The House of Representatives on Thursday passed legislation that will bar the Department of Homeland Security from using drones made in countries designated as foreign adversaries, amid concerns of national security threats from foes such as China.
The Unmanned Aerial Security Act was one of a number of bills passed in the House ahead of the August recess and had been introduced by House Homeland Security Committee Vice Chairman Michael Guest.
The bill would bar DHS from “operating or procuring foreign-made unmanned aircraft systems.” Specifically, it would block the use of drones made in a foreign country that had been identified as a foreign adversary by the intelligence community or a corporation domiciled in such a country.
Drones are used for a variety of purposes, but have been used for years to monitor the southern border. In 2020, Customs and Border Protection said it was planning to deploy 460 drones across the border.
The legislation’s passage comes amid widespread concern about growing Chinese efforts to spy on the U.S. The communist regime deployed a spy balloon across the U.S. earlier this year, although it claims it was accidental.
Meanwhile, the federal government has confirmed that the Chinese have been trying to build spy bases in Cuba, describing it as an ongoing problem.
“We know that drones made by our foreign adversaries can be manipulated to undermine American security – a security risk that we cannot tolerate as the Chinese Communist Party presents a continuous threat against our nation and our allies,” Guest said in a statement.
“The Department of Homeland Security utilizes drones for critical missions, and it is imperative that we trust the technology we are using. It is well known that the Chinese Communist Party has stolen our technology and information in the past. That’s why this legislation is so important. It would help mitigate security risks by ensuring our drones are not manufactured by our adversaries – including those manufacturers influenced by the CCP,” he said.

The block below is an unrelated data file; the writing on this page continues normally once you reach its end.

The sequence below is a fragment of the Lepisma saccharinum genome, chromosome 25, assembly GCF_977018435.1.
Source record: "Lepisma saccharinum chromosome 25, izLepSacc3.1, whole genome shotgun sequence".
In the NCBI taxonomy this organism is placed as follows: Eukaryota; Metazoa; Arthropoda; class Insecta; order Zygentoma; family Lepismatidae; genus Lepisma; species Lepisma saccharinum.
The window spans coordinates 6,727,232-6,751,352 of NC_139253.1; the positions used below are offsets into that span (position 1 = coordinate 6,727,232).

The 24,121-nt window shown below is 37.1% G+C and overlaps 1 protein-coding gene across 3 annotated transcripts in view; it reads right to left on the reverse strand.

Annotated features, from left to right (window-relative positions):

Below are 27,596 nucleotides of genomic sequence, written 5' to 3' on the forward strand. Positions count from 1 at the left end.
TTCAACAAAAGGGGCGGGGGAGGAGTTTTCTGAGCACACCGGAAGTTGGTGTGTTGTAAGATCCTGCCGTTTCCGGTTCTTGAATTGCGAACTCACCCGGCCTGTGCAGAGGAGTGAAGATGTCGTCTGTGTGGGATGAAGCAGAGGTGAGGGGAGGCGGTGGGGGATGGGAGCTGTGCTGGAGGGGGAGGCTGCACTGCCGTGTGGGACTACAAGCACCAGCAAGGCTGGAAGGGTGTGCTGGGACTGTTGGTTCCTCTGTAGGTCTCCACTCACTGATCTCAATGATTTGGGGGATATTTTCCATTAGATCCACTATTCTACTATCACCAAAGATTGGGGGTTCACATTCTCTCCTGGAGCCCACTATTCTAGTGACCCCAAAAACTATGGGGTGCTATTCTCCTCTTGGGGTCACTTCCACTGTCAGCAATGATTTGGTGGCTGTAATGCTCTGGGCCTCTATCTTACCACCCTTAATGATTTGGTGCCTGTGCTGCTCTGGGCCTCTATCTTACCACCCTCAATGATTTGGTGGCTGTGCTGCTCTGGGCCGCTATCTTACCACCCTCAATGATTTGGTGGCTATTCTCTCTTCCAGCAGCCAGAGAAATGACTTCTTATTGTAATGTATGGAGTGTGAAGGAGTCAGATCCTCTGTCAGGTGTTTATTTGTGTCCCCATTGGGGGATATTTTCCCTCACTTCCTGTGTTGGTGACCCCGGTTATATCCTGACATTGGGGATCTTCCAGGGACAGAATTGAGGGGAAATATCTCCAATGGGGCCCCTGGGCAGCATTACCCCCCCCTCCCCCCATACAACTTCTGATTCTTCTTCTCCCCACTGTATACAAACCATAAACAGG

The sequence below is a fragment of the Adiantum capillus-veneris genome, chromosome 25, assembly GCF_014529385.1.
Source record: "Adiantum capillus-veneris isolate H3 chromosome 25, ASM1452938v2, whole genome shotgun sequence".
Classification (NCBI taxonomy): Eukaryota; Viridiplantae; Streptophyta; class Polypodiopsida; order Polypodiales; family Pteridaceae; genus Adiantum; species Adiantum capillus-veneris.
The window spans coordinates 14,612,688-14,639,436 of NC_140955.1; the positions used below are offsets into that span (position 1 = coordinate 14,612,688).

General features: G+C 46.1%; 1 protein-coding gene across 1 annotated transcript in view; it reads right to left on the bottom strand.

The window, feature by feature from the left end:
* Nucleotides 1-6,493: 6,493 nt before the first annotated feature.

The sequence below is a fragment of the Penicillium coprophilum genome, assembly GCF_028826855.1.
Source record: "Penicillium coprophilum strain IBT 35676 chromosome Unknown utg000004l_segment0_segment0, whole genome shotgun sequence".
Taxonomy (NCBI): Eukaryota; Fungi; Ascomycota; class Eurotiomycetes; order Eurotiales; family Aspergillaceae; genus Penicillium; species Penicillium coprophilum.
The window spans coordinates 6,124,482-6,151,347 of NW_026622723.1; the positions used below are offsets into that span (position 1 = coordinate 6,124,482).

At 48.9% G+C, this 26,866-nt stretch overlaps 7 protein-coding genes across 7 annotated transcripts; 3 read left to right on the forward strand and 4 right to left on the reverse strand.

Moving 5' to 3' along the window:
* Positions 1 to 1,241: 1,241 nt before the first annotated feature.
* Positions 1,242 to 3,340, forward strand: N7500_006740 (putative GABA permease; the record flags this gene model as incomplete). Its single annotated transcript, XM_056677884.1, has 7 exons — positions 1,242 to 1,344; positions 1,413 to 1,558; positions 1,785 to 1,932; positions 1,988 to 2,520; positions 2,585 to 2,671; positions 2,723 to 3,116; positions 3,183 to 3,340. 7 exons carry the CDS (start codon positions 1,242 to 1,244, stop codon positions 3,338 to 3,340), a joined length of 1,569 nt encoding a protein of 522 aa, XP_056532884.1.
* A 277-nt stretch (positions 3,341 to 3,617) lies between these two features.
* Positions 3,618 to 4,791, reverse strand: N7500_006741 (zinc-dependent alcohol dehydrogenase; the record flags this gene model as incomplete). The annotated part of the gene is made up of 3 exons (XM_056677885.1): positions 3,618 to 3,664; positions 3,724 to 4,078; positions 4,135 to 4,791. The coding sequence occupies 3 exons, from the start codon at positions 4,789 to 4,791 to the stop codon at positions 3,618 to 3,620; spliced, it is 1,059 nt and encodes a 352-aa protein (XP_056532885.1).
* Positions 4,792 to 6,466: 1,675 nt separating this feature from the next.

Homeland Security Committee Chairman Mark Green praised the bill’s passage, saying that the U.S. “cannot allow adversaries in Beijing to infiltrate a supply chain for critical homeland security technology that is used by Border Patrol agents and other federal law enforcement to accomplish their missions in the field.”
The bill marks part of a broader effort by Republican lawmakers to push for tougher action against what they view as a growing and aggressive threat from China. Rep. August Pfluger, R-Texas, recently told Fox News Digital that China is trying to get a “foothold” in Latin American countries.
This week in the Senate, Sen. Marco Rubio, R-Fla., introduced a bill to block the Biden administration’s rule easing electric vehicle charging requirements — warning that it could empower China.